Rousing, “kick up your heels” clogging and dance performances includes Bailey Mountain Cloggers, Southern Mountain Fire Cloggers and Apple Blossoms Cloggers. The art and craft of storytelling will be shared this year by Freeman Owle, Ashton Woody and Tom Godleski.

    The festival goes on, rain or shine. Festival attendees are encouraged to bring lawn chairs or blankets for comfortable seating. Dogs on leashes are allowed on the grounds. For more information and updates, go to www.mountainheritageday.com.

  • Jackson County has everything you need Jackson County has everything you need

    Located in the North Carolina Mountains and right in the midst of the Great Smoky Mountains, Jackson County is the ideal location for your next mountain getaway. Whatever it is you are looking for in your trip, we have it, from great accommodations, including cabin rentals, to wonderful activities, including rafting, hiking, fishing, golf, skiing, and camping. Jackson county creek

    Once you’ve found the right place to stay, whether it is a quaint Great Smoky Mountain cabin, or a friendly bed & breakfast, you will be ready to start you adventure in the North Carolina Mountains. If you enjoy fishing, the Tuckasegee River and many lakes and streams offer superb options, or you can take in the mountain scenery and wildlife on one of the area’s many hiking trails. Maybe you want to test your golf game and you can do just that on one of Jackson County’s many classic mountain golf courses.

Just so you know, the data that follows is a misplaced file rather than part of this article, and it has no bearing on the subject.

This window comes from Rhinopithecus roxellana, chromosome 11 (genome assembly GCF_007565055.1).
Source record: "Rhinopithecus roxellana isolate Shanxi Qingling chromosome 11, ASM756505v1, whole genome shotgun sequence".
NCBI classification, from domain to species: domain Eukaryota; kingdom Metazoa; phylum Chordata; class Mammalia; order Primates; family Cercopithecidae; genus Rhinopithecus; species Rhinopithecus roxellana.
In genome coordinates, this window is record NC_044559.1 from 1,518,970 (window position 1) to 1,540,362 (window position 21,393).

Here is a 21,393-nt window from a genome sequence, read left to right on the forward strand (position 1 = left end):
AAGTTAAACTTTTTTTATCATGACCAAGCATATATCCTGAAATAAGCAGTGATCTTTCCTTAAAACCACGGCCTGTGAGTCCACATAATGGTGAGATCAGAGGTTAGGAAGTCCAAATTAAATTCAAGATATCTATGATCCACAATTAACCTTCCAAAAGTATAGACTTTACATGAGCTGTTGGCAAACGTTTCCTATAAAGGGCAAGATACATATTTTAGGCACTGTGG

Dillsboro LuminariesJourney back to the days of yesteryear as Dillsboro presents its annual Festival of Lights and Luminaries. Experience the magic as the entire town is transformed into a winter wonderland of lights, candles, laughter and song! 2500 luminaries light your way to shops and studios. Horse and buggy rides available each night from 5-8 pm (cost + tips). Shopkeepers provide live music and serve holiday treats with hot cider and cocoa. Carolers sing and children visit with Santa at Town Hall.

    When you plan your next mountain vacation to Jackson County and the Great Smoky Mountains, you will want to be sure that you select just the right accommodations for your visit. The options here in the North Carolina Mountains are certainly diverse and offer something for everyone and every budget. There’s so much just waiting for you to enjoy in North Carolina’s Great Smoky Mountains.

     

    Request a vacation or relocation guide - CLICK HERE

  • Privacy Policy Privacy Policy

    Click HERE for our website's privacy policy.